wed 22/09/2021

film directors

Brighton Festival 2020 launches with Guest Director Lemn Sissay

This morning the largest annual, curated multi-arts festival in England launched and announced its programme of events. With Guest Director, British and Ethiopian poet-playwright-broadcaster Lemn Sissay, MBE, at the helm, Brighton Festival 2020 is...

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Filmmaker Agnieszka Holland: 'Without journalism, democracy will not survive'

Agnieszka Holland is one of Europe's leading filmmakers. Growing up in Poland under Soviet rule, her films have often tackled the continent's complex history, including the Academy Award-nominated Europa, Europa, In Darkness and Angry Harvest. In...

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Richard Jewell review - a portrait of duty and dignity in this true-life tale

Since Play Misty For Me in 1971, Clint Eastwood has been tearing up the American myth with a body of muscular, often melancholic work. He continues this theme with Richard Jewell, the story of a security guard falsely accused of the 1996 Atalanta...

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The Grudge review - non-stop shocks wear out their welcome

The 18-year-old Japanese horror hit Ju-On (The Grudge) was remade once before, as – yes – The Grudge (2004), with Sarah Michelle Gellar. Now it's re-rebooted in this stylishly photographed but fatally crass incarnation directed by Nicolas Pesce, who...

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Blu-ray: A Fistful of Dynamite

A Fistful of Dynamite and Once Upon a Time in America are Sergio Leone’s films with the most explicit political underpinning. Indeed, given recent events, A Fistful of Dynamite is a thoroughly pertinent film, asking how we might achieve social...

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Pink Wall review - scattered scenes from a tortuous relationship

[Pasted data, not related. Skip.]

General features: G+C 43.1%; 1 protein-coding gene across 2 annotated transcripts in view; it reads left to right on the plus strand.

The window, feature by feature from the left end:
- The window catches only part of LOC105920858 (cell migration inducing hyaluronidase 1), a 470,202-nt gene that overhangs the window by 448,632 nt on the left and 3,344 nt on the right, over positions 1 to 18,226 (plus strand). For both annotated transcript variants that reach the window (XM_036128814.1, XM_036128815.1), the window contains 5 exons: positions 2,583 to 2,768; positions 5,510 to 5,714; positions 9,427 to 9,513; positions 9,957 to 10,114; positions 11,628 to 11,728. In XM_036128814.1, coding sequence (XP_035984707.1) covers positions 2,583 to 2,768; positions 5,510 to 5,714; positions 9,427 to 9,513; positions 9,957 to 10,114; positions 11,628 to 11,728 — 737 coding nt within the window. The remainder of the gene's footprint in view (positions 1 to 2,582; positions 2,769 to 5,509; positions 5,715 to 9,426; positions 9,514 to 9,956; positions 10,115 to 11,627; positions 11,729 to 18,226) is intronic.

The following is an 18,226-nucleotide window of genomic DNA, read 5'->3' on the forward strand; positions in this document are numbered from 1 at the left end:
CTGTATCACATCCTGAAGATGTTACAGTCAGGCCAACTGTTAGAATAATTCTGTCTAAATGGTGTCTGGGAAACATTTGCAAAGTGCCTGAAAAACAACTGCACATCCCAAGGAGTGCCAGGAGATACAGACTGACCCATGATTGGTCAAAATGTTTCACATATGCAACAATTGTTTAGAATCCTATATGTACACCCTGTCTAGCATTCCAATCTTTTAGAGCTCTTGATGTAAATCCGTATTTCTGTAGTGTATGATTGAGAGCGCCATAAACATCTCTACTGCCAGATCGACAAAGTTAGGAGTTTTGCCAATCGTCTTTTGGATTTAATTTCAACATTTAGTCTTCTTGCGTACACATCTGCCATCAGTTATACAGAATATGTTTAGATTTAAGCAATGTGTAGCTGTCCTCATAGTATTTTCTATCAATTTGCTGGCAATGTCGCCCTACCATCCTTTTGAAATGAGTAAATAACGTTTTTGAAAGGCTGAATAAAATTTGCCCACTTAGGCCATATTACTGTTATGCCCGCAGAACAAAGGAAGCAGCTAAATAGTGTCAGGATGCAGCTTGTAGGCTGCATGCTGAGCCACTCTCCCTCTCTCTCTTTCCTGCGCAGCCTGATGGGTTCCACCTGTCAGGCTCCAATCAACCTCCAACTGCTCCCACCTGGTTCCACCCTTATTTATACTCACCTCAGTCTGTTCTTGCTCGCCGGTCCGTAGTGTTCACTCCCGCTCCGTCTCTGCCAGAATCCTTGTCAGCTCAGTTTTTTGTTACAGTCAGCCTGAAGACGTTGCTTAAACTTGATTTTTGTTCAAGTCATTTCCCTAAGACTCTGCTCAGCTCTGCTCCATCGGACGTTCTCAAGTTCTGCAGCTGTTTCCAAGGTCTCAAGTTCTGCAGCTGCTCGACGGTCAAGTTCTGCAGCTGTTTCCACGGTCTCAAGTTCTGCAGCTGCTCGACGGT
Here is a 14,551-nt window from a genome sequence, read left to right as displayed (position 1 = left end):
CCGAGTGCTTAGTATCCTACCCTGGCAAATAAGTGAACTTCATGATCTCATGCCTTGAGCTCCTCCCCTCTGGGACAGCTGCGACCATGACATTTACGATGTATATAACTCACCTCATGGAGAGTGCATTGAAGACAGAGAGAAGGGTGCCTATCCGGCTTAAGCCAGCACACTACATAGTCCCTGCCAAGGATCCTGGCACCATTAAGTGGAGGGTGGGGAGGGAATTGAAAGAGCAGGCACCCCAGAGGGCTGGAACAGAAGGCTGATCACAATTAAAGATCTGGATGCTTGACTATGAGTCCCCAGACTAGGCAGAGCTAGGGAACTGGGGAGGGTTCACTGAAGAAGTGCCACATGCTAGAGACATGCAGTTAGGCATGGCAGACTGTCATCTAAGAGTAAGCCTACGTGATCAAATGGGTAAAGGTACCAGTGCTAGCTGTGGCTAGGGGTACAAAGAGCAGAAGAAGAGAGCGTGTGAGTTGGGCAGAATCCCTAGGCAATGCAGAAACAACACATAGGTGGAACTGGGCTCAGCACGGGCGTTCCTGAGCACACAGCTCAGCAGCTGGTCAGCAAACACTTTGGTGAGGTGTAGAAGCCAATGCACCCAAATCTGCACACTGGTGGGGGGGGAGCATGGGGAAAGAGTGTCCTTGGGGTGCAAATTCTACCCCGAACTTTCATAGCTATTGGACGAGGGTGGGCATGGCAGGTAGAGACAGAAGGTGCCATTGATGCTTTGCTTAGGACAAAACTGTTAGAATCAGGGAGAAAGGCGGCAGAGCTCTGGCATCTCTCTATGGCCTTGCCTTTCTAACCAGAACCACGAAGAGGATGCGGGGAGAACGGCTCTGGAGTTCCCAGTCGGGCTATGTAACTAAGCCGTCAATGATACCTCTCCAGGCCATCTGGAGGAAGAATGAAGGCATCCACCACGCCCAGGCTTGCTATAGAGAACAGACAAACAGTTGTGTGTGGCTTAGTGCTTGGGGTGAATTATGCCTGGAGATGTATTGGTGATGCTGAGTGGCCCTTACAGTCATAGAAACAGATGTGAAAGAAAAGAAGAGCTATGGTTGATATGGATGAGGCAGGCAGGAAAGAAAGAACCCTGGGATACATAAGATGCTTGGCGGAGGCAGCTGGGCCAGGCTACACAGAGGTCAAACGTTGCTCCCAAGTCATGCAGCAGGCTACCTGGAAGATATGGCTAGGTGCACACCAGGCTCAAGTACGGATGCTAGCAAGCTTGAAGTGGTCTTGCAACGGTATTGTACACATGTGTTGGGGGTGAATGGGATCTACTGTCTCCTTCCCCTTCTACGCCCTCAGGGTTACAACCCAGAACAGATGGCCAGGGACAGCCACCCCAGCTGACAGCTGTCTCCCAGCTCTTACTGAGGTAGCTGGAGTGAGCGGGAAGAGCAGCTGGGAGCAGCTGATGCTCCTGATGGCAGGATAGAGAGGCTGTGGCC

What Jenna (Tatiana Maslany, star of Orphan Black), likes doing is wrangling and coordinating, not creating – she hates that - which makes for a refreshing change in a heroine. Her new boyfriend Leon (Jay Duplass, pictured below, of the Duplass...

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Motherless Brooklyn review – tic tec

Edward Norton has wanted to adapt Motherless Brooklyn since Jonathan Lethem’s acclaimed novel was first published 20 years ago. His film (as producer, writer, director and star) is an obvious labour of love, an evocative, entertaining, old-fashioned...

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The Party's Just Beginning review - a formidable debut

For an actor, there are few bigger risks than writing and directing your own film. Securing funding is pretty easy if you’re a household name, like Karen Gillan is, but that doesn’t mean your script is any good or your vision holds water. At their...

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'Shakespeare is mistakenly considered something for the elite': director Claire McCarthy on 'Ophelia'

Ophelia is one of Shakespeare's most enduring characters in both literature and art, and yet her part in Hamlet is limited to few lines and fewer motivations. Based on Lisa Klein's novel, the new film Ophelia challenges this interpretation. Daisy...

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Blu-ray: Fuller at Fox

This new Eureka! boxset of 4K and 2K restorations provides ample evidence as to why Samuel Fuller was venerated by such a wide range of film-makers, including Godard, Wenders, Scorsese and Tarantino. Often characterised as a purveyor of pulp...

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Chantal Ackerman: My Mother Laughs review - too umbilically linked?

My Mother Laughs was first published in Chantal Ackerman’s native French in 2013. This year it has been translated into English for the first time, twice. Silver Press’ elegant version is framed by a foreword by the poet, Eileen Myles (who also has...

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DVD/Blu-ray: The Chant of Jimmie Blacksmith

Fred Schepisi’s The Chant of Jimmie Blacksmith (1978) was the Australian New Wave film that most rigorously confronted the cataclysmic effect of British and Irish colonisation on the country’s Aboriginal people. It helped pave the way for such 21st...

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